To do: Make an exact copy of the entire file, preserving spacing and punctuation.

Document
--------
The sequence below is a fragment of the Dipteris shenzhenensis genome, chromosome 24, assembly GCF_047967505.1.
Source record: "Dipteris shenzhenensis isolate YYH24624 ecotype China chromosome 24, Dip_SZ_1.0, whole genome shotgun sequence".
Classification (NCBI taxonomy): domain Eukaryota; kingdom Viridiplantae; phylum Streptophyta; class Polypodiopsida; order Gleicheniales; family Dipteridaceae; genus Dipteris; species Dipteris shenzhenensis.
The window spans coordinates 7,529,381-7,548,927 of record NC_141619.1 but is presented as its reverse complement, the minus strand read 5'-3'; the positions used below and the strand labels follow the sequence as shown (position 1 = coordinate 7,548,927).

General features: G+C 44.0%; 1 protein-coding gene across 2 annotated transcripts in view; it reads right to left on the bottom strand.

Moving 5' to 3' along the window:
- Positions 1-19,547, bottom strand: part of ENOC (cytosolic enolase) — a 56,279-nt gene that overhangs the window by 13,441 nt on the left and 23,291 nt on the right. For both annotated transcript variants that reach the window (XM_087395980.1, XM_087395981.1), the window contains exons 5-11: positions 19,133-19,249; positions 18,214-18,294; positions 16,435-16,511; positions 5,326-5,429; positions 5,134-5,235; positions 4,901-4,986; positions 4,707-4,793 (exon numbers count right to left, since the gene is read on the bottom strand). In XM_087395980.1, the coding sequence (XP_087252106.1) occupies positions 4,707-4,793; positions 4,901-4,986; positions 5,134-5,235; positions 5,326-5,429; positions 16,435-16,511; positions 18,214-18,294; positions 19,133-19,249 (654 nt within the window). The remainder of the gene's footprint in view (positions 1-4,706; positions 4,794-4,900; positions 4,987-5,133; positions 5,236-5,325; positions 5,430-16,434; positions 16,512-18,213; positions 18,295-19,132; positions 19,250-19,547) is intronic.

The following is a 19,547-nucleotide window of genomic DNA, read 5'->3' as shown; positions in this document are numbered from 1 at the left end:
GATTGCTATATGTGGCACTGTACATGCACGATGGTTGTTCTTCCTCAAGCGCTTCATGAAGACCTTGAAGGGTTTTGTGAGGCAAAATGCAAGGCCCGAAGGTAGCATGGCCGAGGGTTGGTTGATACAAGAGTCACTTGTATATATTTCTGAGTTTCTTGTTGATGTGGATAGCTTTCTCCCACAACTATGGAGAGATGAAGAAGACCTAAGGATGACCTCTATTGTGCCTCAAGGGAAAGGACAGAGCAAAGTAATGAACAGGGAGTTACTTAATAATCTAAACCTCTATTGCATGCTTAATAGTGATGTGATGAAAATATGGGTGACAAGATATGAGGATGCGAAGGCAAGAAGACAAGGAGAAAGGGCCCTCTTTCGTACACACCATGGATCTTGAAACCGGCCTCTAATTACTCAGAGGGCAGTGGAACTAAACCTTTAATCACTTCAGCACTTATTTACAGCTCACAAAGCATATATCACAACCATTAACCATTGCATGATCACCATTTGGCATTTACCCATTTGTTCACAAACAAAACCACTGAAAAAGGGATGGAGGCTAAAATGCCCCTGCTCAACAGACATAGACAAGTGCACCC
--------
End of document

The sequence below is a fragment of the Dipteris shenzhenensis genome, chromosome 24, assembly GCF_047967505.1.
Source record: "Dipteris shenzhenensis isolate YYH24624 ecotype China chromosome 24, Dip_SZ_1.0, whole genome shotgun sequence".
Classification (NCBI taxonomy): domain Eukaryota; kingdom Viridiplantae; phylum Streptophyta; class Polypodiopsida; order Gleicheniales; family Dipteridaceae; genus Dipteris; species Dipteris shenzhenensis.
The window spans coordinates 7,529,381-7,548,927 of record NC_141619.1 but is presented as its reverse complement, the minus strand read 5'-3'; the positions used below and the strand labels follow the sequence as shown (position 1 = coordinate 7,548,927).

General features: G+C 44.0%; 1 protein-coding gene across 2 annotated transcripts in view; it reads right to left on the bottom strand.

Moving 5' to 3' along the window:
- Positions 1-19,547, bottom strand: part of ENOC (cytosolic enolase) — a 56,279-nt gene that overhangs the window by 13,441 nt on the left and 23,291 nt on the right. For both annotated transcript variants that reach the window (XM_087395980.1, XM_087395981.1), the window contains exons 5-11: positions 19,133-19,249; positions 18,214-18,294; positions 16,435-16,511; positions 5,326-5,429; positions 5,134-5,235; positions 4,901-4,986; positions 4,707-4,793 (exon numbers count right to left, since the gene is read on the bottom strand). In XM_087395980.1, the coding sequence (XP_087252106.1) occupies positions 4,707-4,793; positions 4,901-4,986; positions 5,134-5,235; positions 5,326-5,429; positions 16,435-16,511; positions 18,214-18,294; positions 19,133-19,249 (654 nt within the window). The remainder of the gene's footprint in view (positions 1-4,706; positions 4,794-4,900; positions 4,987-5,133; positions 5,236-5,325; positions 5,430-16,434; positions 16,512-18,213; positions 18,295-19,132; positions 19,250-19,547) is intronic.

The following is a 19,547-nucleotide window of genomic DNA, read 5'->3' as shown; positions in this document are numbered from 1 at the left end:
GATTGCTATATGTGGCACTGTACATGCACGATGGTTGTTCTTCCTCAAGCGCTTCATGAAGACCTTGAAGGGTTTTGTGAGGCAAAATGCAAGGCCCGAAGGTAGCATGGCCGAGGGTTGGTTGATACAAGAGTCACTTGTATATATTTCTGAGTTTCTTGTTGATGTGGATAGCTTTCTCCCACAACTATGGAGAGATGAAGAAGACCTAAGGATGACCTCTATTGTGCCTCAAGGGAAAGGACAGAGCAAAGTAATGAACAGGGAGTTACTTAATAATCTAAACCTCTATTGCATGCTTAATAGTGATGTGATGAAAATATGGGTGACAAGATATGAGGATGCGAAGGCAAGAAGACAAGGAGAAAGGGCCCTCTTTCGTACACACCATGGATCTTGAAACCGGCCTCTAATTACTCAGAGGGCAGTGGAACTAAACCTTTAATCACTTCAGCACTTATTTACAGCTCACAAAGCATATATCACAACCATTAACCATTGCATGATCACCATTTGGCATTTACCCATTTGTTCACAAACAAAACCACTGAAAAAGGGATGGAGGCTAAAATGCCCCTGCTCAACAGACATAGACAAGTGCACCC